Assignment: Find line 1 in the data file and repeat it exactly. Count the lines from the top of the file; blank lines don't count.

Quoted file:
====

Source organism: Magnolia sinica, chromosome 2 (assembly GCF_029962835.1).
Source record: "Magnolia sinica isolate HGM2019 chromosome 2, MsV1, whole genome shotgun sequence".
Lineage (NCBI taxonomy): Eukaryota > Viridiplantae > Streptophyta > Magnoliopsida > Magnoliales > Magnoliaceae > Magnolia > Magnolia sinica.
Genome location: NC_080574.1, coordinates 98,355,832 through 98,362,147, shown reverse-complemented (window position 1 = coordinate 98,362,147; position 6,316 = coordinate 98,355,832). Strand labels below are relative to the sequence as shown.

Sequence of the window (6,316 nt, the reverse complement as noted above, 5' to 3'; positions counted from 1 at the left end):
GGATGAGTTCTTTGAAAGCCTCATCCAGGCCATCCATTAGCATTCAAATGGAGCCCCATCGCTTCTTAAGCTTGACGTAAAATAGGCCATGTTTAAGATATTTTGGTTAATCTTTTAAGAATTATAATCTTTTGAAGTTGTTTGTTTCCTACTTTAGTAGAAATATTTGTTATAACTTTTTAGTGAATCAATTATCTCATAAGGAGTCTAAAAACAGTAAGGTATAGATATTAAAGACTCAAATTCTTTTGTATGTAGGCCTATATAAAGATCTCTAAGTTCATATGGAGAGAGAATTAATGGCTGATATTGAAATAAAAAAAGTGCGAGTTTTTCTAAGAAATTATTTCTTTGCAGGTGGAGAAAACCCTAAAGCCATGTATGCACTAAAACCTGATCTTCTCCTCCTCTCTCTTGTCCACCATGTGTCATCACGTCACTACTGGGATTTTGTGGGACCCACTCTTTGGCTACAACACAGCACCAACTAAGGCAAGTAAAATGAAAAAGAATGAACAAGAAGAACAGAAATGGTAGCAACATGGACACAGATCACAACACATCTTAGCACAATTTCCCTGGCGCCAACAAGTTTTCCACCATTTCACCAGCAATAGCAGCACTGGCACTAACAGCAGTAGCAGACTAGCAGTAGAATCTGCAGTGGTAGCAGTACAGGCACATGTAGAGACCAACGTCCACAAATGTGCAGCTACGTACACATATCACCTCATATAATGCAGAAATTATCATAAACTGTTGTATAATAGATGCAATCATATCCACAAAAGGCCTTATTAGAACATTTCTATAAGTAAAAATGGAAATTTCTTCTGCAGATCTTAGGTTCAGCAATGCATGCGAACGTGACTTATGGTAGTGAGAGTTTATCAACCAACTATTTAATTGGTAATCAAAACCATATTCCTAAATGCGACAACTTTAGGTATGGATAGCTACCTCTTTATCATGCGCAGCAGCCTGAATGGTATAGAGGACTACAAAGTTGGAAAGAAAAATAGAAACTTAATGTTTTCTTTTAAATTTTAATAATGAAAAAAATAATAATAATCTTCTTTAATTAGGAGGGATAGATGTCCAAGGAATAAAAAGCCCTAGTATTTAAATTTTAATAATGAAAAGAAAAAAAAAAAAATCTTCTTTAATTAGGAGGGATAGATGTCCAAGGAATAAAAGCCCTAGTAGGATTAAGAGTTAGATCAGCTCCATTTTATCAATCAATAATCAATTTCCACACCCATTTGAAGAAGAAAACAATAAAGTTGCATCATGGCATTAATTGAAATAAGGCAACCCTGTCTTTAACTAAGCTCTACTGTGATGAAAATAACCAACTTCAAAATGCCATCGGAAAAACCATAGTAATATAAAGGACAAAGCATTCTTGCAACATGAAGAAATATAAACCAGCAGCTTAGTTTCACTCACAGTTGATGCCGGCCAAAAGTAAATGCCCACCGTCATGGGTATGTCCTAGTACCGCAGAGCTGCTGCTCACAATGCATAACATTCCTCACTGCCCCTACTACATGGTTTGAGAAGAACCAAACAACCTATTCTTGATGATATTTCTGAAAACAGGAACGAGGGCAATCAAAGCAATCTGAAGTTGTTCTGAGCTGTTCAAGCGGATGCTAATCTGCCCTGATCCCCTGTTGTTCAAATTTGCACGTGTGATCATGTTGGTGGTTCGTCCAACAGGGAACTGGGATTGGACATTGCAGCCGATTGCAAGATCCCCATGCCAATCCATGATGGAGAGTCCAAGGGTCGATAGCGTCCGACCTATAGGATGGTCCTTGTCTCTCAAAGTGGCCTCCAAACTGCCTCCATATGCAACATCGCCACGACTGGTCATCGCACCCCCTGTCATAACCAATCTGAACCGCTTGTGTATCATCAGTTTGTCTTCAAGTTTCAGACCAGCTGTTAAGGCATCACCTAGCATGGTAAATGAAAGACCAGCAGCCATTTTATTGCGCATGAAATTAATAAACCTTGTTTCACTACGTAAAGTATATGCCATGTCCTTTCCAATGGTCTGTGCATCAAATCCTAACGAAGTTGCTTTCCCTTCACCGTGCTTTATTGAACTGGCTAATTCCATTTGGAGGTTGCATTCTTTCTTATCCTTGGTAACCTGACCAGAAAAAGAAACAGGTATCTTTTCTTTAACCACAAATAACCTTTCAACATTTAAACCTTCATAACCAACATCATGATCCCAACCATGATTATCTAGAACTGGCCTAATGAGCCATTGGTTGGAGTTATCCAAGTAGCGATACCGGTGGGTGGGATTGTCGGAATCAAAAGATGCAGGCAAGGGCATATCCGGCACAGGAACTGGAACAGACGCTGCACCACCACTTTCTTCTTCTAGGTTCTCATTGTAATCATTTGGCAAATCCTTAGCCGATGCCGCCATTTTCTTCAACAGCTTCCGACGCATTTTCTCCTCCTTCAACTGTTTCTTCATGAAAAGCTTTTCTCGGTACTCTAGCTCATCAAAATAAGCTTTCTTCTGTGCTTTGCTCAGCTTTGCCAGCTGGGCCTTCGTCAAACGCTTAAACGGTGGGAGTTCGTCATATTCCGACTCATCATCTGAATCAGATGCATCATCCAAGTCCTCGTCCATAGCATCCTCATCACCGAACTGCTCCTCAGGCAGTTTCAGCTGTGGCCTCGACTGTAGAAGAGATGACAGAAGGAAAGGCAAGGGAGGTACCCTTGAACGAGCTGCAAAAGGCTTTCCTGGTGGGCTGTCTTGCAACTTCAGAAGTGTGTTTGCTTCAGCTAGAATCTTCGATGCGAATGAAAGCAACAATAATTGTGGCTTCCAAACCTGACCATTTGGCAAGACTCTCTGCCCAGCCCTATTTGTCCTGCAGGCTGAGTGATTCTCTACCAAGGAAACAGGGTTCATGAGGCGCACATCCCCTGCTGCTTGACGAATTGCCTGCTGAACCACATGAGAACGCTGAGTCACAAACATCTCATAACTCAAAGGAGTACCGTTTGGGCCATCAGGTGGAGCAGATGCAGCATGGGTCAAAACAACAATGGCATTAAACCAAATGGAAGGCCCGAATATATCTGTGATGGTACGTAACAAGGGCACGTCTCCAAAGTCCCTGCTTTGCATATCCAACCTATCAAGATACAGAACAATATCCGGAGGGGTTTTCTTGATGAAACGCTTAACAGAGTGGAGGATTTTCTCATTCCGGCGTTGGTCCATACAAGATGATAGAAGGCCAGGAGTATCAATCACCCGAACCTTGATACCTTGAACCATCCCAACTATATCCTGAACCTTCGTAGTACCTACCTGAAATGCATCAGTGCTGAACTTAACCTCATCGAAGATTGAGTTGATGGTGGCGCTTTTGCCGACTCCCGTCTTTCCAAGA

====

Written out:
Source organism: Magnolia sinica, chromosome 2 (assembly GCF_029962835.1).